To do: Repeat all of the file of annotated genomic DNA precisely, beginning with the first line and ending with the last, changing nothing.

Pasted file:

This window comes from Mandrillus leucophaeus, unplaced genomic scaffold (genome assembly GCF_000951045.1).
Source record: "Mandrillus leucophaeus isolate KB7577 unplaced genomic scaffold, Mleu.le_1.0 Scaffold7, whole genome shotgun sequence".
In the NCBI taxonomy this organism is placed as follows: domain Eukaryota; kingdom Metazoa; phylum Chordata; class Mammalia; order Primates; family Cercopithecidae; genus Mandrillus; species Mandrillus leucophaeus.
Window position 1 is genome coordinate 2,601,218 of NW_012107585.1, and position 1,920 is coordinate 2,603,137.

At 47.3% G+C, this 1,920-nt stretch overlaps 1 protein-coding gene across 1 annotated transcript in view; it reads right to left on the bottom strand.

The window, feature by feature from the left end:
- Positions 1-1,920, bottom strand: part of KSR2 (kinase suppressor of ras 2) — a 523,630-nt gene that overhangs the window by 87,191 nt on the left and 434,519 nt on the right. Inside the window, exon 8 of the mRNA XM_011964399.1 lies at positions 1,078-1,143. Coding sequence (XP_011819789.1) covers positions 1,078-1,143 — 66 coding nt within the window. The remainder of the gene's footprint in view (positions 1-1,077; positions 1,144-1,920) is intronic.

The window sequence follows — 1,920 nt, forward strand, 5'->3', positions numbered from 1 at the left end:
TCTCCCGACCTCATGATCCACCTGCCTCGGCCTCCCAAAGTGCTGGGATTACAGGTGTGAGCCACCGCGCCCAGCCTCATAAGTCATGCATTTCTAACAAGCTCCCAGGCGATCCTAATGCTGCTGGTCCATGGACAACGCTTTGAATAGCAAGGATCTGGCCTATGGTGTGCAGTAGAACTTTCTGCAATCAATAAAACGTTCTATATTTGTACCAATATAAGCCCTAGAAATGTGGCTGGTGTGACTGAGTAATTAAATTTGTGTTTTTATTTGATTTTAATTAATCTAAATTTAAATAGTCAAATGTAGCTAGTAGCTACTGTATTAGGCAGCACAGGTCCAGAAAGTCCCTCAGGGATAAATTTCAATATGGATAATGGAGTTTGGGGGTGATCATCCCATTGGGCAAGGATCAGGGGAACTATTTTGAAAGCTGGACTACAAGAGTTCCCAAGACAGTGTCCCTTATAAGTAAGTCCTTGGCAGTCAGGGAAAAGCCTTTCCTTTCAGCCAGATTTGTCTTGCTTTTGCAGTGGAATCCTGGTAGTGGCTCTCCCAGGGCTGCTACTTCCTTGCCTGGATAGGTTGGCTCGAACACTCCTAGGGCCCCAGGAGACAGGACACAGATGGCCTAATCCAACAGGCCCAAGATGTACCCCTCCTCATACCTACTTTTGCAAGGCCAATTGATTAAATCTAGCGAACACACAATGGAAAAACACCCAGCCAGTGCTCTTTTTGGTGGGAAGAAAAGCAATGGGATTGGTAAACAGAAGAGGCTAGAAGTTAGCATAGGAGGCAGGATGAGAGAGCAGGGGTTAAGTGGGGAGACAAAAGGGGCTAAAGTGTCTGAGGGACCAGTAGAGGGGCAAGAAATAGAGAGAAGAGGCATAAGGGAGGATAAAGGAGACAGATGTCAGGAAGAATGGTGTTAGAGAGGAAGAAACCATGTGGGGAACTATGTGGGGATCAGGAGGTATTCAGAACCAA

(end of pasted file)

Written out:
This window comes from Mandrillus leucophaeus, unplaced genomic scaffold (genome assembly GCF_000951045.1).
Source record: "Mandrillus leucophaeus isolate KB7577 unplaced genomic scaffold, Mleu.le_1.0 Scaffold7, whole genome shotgun sequence".
In the NCBI taxonomy this organism is placed as follows: domain Eukaryota; kingdom Metazoa; phylum Chordata; class Mammalia; order Primates; family Cercopithecidae; genus Mandrillus; species Mandrillus leucophaeus.
Window position 1 is genome coordinate 2,601,218 of NW_012107585.1, and position 1,920 is coordinate 2,603,137.

At 47.3% G+C, this 1,920-nt stretch overlaps 1 protein-coding gene across 1 annotated transcript in view; it reads right to left on the bottom strand.

The window, feature by feature from the left end:
- Positions 1-1,920, bottom strand: part of KSR2 (kinase suppressor of ras 2) — a 523,630-nt gene that overhangs the window by 87,191 nt on the left and 434,519 nt on the right. Inside the window, exon 8 of the mRNA XM_011964399.1 lies at positions 1,078-1,143. Coding sequence (XP_011819789.1) covers positions 1,078-1,143 — 66 coding nt within the window. The remainder of the gene's footprint in view (positions 1-1,077; positions 1,144-1,920) is intronic.

The window sequence follows — 1,920 nt, forward strand, 5'->3', positions numbered from 1 at the left end:
TCTCCCGACCTCATGATCCACCTGCCTCGGCCTCCCAAAGTGCTGGGATTACAGGTGTGAGCCACCGCGCCCAGCCTCATAAGTCATGCATTTCTAACAAGCTCCCAGGCGATCCTAATGCTGCTGGTCCATGGACAACGCTTTGAATAGCAAGGATCTGGCCTATGGTGTGCAGTAGAACTTTCTGCAATCAATAAAACGTTCTATATTTGTACCAATATAAGCCCTAGAAATGTGGCTGGTGTGACTGAGTAATTAAATTTGTGTTTTTATTTGATTTTAATTAATCTAAATTTAAATAGTCAAATGTAGCTAGTAGCTACTGTATTAGGCAGCACAGGTCCAGAAAGTCCCTCAGGGATAAATTTCAATATGGATAATGGAGTTTGGGGGTGATCATCCCATTGGGCAAGGATCAGGGGAACTATTTTGAAAGCTGGACTACAAGAGTTCCCAAGACAGTGTCCCTTATAAGTAAGTCCTTGGCAGTCAGGGAAAAGCCTTTCCTTTCAGCCAGATTTGTCTTGCTTTTGCAGTGGAATCCTGGTAGTGGCTCTCCCAGGGCTGCTACTTCCTTGCCTGGATAGGTTGGCTCGAACACTCCTAGGGCCCCAGGAGACAGGACACAGATGGCCTAATCCAACAGGCCCAAGATGTACCCCTCCTCATACCTACTTTTGCAAGGCCAATTGATTAAATCTAGCGAACACACAATGGAAAAACACCCAGCCAGTGCTCTTTTTGGTGGGAAGAAAAGCAATGGGATTGGTAAACAGAAGAGGCTAGAAGTTAGCATAGGAGGCAGGATGAGAGAGCAGGGGTTAAGTGGGGAGACAAAAGGGGCTAAAGTGTCTGAGGGACCAGTAGAGGGGCAAGAAATAGAGAGAAGAGGCATAAGGGAGGATAAAGGAGACAGATGTCAGGAAGAATGGTGTTAGAGAGGAAGAAACCATGTGGGGAACTATGTGGGGATCAGGAGGTATTCAGAACCAA